Overall, this book is an inspiration to read. The only critical point I have is that some people will be put off by Lawrence Sutton’s use of person-first language. The book repeatedly talks about “children with autism.” It is not an issue for me, but I know a lot of people prefer saying “autistic children.” With everything else written in such a positive tone, I don’t think this was meant in an ableist manner, and I don’t think it should be taken that way. I certainly did not feel put off! Thank you, Deacon Sutton, for answering the call of God in your parish in such a beautiful and far-reaching response!
For the next few weeks, we will be taking a closer look at the book How to Welcome, Include, and Catechize Children with Autism and Other Special Needs by Lawrence R. Sutton, Ph.D. This book, published in 2013, highlights the success of a parish-based sacramental preparation and religious education program designed to give autistic children an opportunity to engage in learning about their Catholic faith which recognizes and celebrates the traits which distinguish them from non-autistic fellow Catholics. Dr. Sutton is an autism specialist who is also an ordained deacon in the Catholic Church.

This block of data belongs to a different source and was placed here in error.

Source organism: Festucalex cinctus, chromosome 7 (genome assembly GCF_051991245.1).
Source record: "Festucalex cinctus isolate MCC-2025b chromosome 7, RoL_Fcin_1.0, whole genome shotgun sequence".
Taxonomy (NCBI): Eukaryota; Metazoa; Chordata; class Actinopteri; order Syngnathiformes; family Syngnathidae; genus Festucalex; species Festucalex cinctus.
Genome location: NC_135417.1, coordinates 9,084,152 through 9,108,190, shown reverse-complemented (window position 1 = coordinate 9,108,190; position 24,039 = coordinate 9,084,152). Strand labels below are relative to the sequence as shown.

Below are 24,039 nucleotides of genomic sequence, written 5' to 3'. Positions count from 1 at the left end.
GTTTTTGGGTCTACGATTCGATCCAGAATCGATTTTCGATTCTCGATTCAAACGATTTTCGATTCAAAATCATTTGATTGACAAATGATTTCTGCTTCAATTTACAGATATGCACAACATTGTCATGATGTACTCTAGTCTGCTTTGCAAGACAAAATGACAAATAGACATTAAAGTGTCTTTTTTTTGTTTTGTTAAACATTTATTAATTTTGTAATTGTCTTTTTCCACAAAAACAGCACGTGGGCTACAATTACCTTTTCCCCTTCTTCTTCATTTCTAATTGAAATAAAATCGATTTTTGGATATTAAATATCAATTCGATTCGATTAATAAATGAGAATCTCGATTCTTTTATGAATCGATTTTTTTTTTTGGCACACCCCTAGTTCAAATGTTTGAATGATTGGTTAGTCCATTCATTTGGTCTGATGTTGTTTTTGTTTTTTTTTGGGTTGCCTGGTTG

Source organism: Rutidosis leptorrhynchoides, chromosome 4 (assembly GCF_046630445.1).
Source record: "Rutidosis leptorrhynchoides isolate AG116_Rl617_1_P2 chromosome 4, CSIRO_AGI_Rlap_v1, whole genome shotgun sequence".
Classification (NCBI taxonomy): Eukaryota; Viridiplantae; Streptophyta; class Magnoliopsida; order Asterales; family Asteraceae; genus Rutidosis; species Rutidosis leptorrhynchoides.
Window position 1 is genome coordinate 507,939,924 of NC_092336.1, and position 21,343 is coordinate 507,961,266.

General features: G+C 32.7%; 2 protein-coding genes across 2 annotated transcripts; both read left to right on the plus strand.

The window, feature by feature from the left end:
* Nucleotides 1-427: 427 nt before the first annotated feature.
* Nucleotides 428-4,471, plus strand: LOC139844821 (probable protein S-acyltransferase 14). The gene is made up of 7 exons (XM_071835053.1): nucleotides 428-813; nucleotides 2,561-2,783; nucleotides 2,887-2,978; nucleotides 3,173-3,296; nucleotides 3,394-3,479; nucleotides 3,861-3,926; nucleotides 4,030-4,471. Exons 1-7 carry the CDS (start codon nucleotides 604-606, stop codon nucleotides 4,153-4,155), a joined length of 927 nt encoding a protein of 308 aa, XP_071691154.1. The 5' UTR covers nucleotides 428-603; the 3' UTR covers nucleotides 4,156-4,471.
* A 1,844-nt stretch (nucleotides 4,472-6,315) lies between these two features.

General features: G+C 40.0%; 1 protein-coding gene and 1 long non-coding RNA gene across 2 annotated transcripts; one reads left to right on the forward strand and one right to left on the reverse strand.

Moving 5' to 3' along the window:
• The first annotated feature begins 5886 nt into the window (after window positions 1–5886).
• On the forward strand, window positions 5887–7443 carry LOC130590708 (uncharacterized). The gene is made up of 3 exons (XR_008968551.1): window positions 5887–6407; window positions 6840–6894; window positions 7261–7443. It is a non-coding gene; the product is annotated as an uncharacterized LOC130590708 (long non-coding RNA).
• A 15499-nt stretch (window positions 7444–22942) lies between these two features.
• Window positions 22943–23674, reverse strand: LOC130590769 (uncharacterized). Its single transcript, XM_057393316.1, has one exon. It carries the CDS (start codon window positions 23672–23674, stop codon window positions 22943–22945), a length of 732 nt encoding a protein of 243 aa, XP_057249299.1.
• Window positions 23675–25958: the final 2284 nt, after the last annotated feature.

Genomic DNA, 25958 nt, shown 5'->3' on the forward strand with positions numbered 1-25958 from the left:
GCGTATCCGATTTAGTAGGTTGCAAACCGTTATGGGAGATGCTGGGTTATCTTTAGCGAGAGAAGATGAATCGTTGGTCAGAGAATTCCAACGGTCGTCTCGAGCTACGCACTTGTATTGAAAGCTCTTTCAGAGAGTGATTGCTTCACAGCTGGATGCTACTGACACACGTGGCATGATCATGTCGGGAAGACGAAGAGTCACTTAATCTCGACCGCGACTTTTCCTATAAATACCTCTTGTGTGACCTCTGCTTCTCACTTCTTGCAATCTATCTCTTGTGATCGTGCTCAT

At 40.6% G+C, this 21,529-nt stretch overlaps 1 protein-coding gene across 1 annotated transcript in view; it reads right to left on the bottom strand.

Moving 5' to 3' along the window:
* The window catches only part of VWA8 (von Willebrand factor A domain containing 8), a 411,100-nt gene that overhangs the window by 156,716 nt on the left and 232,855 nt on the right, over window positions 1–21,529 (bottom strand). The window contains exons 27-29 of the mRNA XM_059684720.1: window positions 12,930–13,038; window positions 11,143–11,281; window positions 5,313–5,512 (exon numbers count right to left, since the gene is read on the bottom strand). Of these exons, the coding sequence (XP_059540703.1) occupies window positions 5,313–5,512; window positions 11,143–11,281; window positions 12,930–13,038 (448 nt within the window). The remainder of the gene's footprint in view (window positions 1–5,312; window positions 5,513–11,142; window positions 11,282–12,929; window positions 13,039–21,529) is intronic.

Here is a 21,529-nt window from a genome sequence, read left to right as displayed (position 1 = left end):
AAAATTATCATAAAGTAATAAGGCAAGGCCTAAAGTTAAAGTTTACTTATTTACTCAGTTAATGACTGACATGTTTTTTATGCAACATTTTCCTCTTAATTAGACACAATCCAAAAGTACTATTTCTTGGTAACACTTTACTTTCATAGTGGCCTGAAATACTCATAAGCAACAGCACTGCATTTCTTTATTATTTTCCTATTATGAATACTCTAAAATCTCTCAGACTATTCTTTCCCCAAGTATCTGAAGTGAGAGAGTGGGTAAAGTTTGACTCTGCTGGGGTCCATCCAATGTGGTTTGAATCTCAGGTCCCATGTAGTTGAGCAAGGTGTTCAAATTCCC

The book is a fast read and is organized, as its title suggests, as a practical guide for other parishes to consider implementing programs in a similar fashion. The conclusion points to an actual curriculum which arose from Dr. Sutton’s pilot project and may be purchased through the book’s publishing company, Loyola Press; however, the book stands on its own points quite well and does not come across as a promotional tool.
We thought it would be helpful to review the ideas in this book from the different perspectives of those who are most likely to pursue this topic in the first place. This week, we hear from an autistic Catholic adult.
"Lawrence Sutton directs much of his writing toward championing the children likely to struggle in a classroom setting because their processing styles are not compatible with that mode of teaching and learning. He does so in a wonderfully descriptive and supportive way by discussing behaviors which might be pegged as disruptive, but instead explains how these behaviors function as means of coping with the sensory and emotional overload of being autistic in a large group setting. He never once characterizes these behaviors as problematic. Rather, he emphasizes that autistic children quickly reach their limits in large settings and rely on stimming to modulate their anxiety and increases focus. In many settings, through no fault of anyone involved, stimming creates distraction and discomfort for those in charge and those in attendance. He places no blame on either side, which gives the book a very positive and encouraging feel without compromising anyone’s needs, be those the needs of the child or the needs of the teachers to comfortably maintain focus.